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Politics & Law

China’s reverse imperialism – West contains China’s East, China moves West


Chinese FlagThe US still has not learned that China does not move in a linear, predictable, pattern. As the US and its allies gain geopolitical ground in the Pacific and power balancing shapes a semi-circle in China’s East, China projects its influence out West. Critics may call it reverse imperialism.

This is not just a “backdoor” strategy where China is scavenging around for whatever it can, which was the thinking for a time. In the ancient Chinese game of “Go” (Chinese: weiqi, “encircle [the] piece”) the idea is to surround your opponent’s pieces where possible and maximise territorial gain indirectly.

Beijing’s adaptable fallback strategy is second nature to senior political and military leaders. They plan to trade the Pacific theatre for Western US territories – at least until such time as the US can be weakened in the Pacific and confused in many of the other regions it is critically invested into presently.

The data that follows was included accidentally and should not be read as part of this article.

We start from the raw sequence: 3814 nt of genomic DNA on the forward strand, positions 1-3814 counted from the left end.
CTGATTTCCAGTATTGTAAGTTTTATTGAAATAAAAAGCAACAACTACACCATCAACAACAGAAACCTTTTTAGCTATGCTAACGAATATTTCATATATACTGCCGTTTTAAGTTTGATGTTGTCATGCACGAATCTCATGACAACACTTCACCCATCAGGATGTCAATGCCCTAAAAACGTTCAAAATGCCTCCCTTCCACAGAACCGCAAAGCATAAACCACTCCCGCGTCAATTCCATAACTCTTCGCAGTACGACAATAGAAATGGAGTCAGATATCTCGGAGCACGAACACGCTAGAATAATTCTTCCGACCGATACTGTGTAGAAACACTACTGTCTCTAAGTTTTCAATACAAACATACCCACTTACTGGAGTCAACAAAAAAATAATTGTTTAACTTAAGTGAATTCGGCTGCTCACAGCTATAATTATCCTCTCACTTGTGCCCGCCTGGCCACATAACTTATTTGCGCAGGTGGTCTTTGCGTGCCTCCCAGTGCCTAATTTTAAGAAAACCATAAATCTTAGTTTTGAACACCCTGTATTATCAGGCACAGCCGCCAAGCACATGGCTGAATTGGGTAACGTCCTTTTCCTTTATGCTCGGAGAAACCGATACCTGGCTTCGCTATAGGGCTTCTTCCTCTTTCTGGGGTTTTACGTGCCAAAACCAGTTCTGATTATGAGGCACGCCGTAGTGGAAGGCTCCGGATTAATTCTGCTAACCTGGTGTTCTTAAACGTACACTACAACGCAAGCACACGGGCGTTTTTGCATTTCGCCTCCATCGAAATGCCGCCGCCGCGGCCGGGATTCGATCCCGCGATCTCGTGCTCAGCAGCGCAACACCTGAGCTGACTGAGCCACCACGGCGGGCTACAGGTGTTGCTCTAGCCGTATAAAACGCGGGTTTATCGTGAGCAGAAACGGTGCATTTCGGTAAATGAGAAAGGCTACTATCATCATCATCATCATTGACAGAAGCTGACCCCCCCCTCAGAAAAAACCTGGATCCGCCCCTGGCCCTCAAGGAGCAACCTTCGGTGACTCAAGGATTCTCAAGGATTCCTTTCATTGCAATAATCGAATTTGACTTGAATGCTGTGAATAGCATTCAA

Specifically, China seeks out territorial advantages and strategic vulnerabilities of its greatest rivals. They have exponentially increased penetration deeper into the West, both as a natural course and as an overarching strategy.

In total, China is projecting soft national power through Central Asia, Europe, Africa and Latin America; maximising all political-economic methods, replacing US strongholds in political dealings; creating new commercial partnerships with their own bilateral global power swaps and newly formed influential bases of operation.